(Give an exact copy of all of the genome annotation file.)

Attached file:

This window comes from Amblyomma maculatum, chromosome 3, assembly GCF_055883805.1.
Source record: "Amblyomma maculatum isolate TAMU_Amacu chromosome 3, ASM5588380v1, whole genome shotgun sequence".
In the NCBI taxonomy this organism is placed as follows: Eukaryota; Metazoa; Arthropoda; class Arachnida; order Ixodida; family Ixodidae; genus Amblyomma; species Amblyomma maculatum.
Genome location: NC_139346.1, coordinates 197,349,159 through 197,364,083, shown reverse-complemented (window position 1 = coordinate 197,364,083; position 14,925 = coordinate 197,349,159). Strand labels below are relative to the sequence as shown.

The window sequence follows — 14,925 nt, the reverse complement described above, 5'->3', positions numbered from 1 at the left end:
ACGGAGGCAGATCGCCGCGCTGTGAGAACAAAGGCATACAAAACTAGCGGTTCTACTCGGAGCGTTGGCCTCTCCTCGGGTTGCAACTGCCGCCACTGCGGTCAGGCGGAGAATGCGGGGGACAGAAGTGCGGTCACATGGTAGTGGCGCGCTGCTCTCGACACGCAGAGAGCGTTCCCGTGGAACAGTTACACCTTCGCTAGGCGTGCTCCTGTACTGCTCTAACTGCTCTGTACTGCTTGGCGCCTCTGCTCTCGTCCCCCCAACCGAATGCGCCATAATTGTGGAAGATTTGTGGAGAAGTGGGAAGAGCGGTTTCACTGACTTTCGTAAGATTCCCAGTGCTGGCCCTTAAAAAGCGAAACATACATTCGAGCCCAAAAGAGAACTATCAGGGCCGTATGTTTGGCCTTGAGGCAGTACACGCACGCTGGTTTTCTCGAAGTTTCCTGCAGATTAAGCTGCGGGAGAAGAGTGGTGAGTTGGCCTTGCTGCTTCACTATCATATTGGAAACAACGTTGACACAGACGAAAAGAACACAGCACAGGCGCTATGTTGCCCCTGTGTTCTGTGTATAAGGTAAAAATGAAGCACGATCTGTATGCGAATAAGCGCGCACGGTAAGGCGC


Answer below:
This window comes from Amblyomma maculatum, chromosome 3, assembly GCF_055883805.1.
Source record: "Amblyomma maculatum isolate TAMU_Amacu chromosome 3, ASM5588380v1, whole genome shotgun sequence".
In the NCBI taxonomy this organism is placed as follows: Eukaryota; Metazoa; Arthropoda; class Arachnida; order Ixodida; family Ixodidae; genus Amblyomma; species Amblyomma maculatum.
Genome location: NC_139346.1, coordinates 197,349,159 through 197,364,083, shown reverse-complemented (window position 1 = coordinate 197,364,083; position 14,925 = coordinate 197,349,159). Strand labels below are relative to the sequence as shown.

The window sequence follows — 14,925 nt, the reverse complement described above, 5'->3', positions numbered from 1 at the left end:
ACGGAGGCAGATCGCCGCGCTGTGAGAACAAAGGCATACAAAACTAGCGGTTCTACTCGGAGCGTTGGCCTCTCCTCGGGTTGCAACTGCCGCCACTGCGGTCAGGCGGAGAATGCGGGGGACAGAAGTGCGGTCACATGGTAGTGGCGCGCTGCTCTCGACACGCAGAGAGCGTTCCCGTGGAACAGTTACACCTTCGCTAGGCGTGCTCCTGTACTGCTCTAACTGCTCTGTACTGCTTGGCGCCTCTGCTCTCGTCCCCCCAACCGAATGCGCCATAATTGTGGAAGATTTGTGGAGAAGTGGGAAGAGCGGTTTCACTGACTTTCGTAAGATTCCCAGTGCTGGCCCTTAAAAAGCGAAACATACATTCGAGCCCAAAAGAGAACTATCAGGGCCGTATGTTTGGCCTTGAGGCAGTACACGCACGCTGGTTTTCTCGAAGTTTCCTGCAGATTAAGCTGCGGGAGAAGAGTGGTGAGTTGGCCTTGCTGCTTCACTATCATATTGGAAACAACGTTGACACAGACGAAAAGAACACAGCACAGGCGCTATGTTGCCCCTGTGTTCTGTGTATAAGGTAAAAATGAAGCACGATCTGTATGCGAATAAGCGCGCACGGTAAGGCGC